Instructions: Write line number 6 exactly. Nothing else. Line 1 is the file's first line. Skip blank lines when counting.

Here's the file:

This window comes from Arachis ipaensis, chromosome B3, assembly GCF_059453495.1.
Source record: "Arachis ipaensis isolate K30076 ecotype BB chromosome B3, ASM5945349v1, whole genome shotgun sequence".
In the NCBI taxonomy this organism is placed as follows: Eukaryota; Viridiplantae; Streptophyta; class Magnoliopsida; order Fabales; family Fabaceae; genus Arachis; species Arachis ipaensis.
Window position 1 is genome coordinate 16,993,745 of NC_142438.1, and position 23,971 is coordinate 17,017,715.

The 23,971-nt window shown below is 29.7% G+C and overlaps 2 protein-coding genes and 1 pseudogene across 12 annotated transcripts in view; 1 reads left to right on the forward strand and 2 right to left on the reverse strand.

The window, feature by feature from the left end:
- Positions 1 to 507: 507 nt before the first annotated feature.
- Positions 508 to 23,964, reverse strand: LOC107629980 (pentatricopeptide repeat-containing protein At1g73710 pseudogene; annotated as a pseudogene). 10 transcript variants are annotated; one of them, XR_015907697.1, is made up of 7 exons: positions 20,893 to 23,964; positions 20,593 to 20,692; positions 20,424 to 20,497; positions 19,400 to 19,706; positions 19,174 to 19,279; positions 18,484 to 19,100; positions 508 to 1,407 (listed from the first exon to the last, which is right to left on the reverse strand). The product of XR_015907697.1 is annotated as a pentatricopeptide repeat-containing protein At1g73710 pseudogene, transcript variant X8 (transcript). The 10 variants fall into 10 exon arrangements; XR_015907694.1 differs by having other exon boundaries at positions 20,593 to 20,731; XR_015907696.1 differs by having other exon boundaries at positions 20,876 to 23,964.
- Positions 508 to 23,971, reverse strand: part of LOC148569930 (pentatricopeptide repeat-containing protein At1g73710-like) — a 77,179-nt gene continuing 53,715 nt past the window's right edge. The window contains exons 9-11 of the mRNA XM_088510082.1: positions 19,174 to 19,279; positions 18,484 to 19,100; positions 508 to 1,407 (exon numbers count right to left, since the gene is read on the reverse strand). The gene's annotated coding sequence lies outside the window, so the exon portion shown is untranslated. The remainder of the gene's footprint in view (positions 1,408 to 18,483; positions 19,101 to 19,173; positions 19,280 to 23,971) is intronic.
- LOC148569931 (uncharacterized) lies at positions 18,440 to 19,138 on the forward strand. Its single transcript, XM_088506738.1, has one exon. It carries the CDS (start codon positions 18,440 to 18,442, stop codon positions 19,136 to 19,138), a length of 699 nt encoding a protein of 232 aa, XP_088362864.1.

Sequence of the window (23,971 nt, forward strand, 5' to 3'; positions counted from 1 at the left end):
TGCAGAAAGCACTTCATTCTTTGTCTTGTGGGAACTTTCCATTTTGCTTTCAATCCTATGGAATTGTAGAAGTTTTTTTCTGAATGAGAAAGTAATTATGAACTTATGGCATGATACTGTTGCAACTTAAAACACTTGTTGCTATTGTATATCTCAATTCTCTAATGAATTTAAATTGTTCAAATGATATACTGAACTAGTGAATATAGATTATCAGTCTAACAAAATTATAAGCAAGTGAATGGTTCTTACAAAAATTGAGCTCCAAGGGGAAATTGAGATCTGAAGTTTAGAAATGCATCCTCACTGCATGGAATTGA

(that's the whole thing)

The window, feature by feature from the left end: